Detection, containment and eradication of a foreign animal diesease will rely upon effective state and federal coordination and collaboration with the industry stakeholders and producers in Illinois and across our state boders. Early detection is critical to a successful response, therefore suspected foreign animal diseases should be immediatley reported to your herd veterinarian, the Stave Veterinarian or the USDA Area Veterinarian In Charge.
Illinois Department of Agriculture at (217) 784-4944 or the USDA APHIS VS Illinois District Office at (217) 547-6030.
The primary goal is to sucessfully eradicate the disease as quickly as possible. Illinois continues to work with the industry, producers and partner agencies to develop plans to respond to foreign animal diseases. Each diseases has unique response critical activities which include:
- Identification of infected and at risk premises through epidemiologic tracing and investigation
- Containment of disease
- Depopulation of infected herds
- Environmentally sound disposal of carcasses and other infected products
- Cleaning and disinfection using environmetnally safe products
- Timely dissemination of public information
- Implementation of continuity of business plans (enhanced biosecurity, testing and permitted movement)
Biosecurity is the process of protecting farms and livestock from infectious disease. Producers should create and carry out biosecurity plans specific to their farm and livestock. Diseases can be introduced in many ways and a good plan addresses all known routes of disease transmission. A biosecurity plan should outline control points to maintain a "clean" and "dirty" line between the farm and the external environment . For general information on biosecurity please read the General Biosecurity Guidelines Flyer (Coming Soon).
Secure Pork Supply Plans
- Limit exposure of their livestock to infection though enhanced biosecurity
- Move animals under a movement permit issued by regulatory officials
- Maintain business continuity during a foreign animal disease outbreak
How to Participate in Illinois
Producers are encouraged to develop Enhanced Biosecurity Plans which align with the goals and objectives of the National Secure Pork Supply Plan. Development of these plans prior to an animal disease event is voluntary and meant to enhance the speed and efficiency of movement of animals and animal products into and out of a Control Area during an animal disease emergency/foreign animal disease. It is intended to be a component of the requirements necessary to obtain a permit.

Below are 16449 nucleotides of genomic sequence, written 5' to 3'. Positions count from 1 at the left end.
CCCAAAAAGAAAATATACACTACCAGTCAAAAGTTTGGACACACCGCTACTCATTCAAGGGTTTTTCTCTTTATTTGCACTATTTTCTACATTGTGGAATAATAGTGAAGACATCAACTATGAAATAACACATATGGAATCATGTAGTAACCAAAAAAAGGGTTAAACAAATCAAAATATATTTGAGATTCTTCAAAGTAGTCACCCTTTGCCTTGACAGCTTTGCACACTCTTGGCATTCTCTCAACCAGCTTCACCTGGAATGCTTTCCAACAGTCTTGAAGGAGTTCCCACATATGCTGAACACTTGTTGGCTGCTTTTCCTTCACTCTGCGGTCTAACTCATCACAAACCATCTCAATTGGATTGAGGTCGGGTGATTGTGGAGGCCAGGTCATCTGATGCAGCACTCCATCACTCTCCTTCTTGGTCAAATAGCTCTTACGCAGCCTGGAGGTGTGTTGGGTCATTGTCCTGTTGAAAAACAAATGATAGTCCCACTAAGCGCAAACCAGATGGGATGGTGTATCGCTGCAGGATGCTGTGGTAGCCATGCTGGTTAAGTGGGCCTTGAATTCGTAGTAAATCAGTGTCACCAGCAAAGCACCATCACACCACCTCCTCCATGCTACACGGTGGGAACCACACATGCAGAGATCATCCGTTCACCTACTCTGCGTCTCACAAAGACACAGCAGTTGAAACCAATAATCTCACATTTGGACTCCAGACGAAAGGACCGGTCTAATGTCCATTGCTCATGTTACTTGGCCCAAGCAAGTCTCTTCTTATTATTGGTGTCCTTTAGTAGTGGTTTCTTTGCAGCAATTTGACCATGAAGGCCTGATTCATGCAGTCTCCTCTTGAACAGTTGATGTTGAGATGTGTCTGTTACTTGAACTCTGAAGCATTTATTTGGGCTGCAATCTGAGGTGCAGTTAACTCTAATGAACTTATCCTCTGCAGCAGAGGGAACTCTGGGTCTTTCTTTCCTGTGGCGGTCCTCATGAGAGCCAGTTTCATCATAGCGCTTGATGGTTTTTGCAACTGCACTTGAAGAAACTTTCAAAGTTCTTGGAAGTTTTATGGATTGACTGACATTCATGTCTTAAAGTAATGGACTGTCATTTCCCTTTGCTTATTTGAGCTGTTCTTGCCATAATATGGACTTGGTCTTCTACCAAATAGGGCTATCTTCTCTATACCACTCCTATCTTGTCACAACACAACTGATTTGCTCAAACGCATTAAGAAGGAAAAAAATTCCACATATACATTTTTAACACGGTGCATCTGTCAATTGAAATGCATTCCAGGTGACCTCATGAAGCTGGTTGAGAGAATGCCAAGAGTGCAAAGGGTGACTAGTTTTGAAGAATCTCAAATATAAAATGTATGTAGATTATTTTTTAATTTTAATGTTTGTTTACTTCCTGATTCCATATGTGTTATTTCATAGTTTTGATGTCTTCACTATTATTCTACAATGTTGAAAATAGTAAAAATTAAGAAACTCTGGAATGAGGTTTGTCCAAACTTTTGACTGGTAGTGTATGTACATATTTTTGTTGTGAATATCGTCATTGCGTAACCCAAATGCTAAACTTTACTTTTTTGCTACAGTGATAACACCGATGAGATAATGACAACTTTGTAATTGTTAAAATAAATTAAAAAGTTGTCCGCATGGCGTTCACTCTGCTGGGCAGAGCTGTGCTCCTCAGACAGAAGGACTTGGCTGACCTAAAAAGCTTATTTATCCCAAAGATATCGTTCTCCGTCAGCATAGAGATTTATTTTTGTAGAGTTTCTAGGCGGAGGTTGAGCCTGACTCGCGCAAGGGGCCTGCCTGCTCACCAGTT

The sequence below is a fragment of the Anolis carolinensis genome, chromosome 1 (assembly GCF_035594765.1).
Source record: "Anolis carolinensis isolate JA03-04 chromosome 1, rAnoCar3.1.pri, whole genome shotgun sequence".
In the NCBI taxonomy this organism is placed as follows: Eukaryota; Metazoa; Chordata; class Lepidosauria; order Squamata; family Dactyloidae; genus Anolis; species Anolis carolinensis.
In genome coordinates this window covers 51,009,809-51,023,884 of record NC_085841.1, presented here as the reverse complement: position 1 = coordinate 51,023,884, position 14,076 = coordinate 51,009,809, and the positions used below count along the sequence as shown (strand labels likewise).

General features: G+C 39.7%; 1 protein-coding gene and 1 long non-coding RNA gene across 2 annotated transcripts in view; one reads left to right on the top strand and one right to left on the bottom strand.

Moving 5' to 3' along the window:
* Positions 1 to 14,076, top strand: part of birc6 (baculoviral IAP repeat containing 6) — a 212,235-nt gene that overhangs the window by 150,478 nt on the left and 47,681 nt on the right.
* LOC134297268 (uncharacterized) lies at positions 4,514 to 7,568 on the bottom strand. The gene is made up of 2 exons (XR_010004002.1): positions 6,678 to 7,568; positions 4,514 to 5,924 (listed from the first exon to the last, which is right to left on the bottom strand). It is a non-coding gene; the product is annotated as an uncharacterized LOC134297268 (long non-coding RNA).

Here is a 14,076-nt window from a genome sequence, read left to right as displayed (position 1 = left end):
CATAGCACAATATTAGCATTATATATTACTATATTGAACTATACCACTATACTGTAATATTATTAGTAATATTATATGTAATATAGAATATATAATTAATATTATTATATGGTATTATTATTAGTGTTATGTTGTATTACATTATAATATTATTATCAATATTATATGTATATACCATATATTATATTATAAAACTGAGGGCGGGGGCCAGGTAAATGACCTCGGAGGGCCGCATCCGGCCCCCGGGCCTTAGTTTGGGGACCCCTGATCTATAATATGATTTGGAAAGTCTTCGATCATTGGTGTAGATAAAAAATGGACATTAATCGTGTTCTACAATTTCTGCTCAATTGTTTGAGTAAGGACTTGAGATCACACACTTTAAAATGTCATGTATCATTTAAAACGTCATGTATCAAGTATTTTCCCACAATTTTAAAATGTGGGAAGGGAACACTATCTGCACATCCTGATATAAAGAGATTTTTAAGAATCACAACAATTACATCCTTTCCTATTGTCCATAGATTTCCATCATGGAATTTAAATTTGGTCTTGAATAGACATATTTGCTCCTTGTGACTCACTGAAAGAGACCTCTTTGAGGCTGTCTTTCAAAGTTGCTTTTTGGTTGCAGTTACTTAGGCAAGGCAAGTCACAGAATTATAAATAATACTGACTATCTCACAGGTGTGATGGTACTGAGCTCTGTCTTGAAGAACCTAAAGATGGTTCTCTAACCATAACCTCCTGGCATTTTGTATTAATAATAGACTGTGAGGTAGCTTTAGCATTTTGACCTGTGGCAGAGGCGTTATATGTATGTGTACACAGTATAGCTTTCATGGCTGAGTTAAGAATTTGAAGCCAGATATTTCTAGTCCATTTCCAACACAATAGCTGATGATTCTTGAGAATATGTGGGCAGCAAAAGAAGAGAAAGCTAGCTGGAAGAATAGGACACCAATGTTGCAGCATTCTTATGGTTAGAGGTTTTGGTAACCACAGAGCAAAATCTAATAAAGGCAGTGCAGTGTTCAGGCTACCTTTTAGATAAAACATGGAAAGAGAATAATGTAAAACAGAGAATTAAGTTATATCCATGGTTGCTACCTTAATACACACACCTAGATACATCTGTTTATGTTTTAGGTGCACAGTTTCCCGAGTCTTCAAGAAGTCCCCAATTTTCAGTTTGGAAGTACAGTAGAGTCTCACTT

In an effort to integrate the foundational elements of the National plan, the Bureau of Animal Health and Welfare and Stave Veterinarian have developed the following three documents to assist producers in completing thier site specific enhanced biosecurity plan with their herd veterinarian:
This document walks the producer and herd veterinarian through the Secure Pork Supply Plan in eight simple steps. It is simply a guide and is not required to be used to complete your plan.
- Familiarization with the Secure Pork Supply website
- Premises validation
- Locate and compile records
- Enhanced Biosecurity Part 1 - Introduction to the template
- Enhanced Biosecurity Part 2 - Create and label a premises map
- Enhanced Biosecurity Part 3 - Biosecurity protocols
- Complete the Illinois Biosecurity Checklist
- Foreign Animal Disease Training and Response
This is a word document template that can be used to draft your site specific Biosecurity Manual for the Secure Pork Supply Plan. You can also find a similar template on the Secure Pork Supply Website. This can be located by going to the "producer" tab, then clicking on "biosecurity". Click HERE to be taken directly to the page.
Once your site sepcific biosecurity plan is complete, your biosecurity manager and herd veterinarian will sign and date this checklist. It is the responsiblity of the producer to maintain the plan, checklist, supporting documents and records at their farm. The signed checklist may be forwarded prior to a foreign animal disease to the Bureau of Animal Health and Welfare at firstname.lastname@example.org.
Traceability and Animal Identification
- Go to the page above to obtain the form to register your livestock premises or to find information on animal identification requirements
- This site allows producers to validate their premises identification number and print barcode labels
- Bar code labels can be used on all diagnostic sample submissions
- You must know your premises identification number (PIN) to validate your premises on this site
Swine Entry Requirements
Swine Production Health Plans (Coming Soon)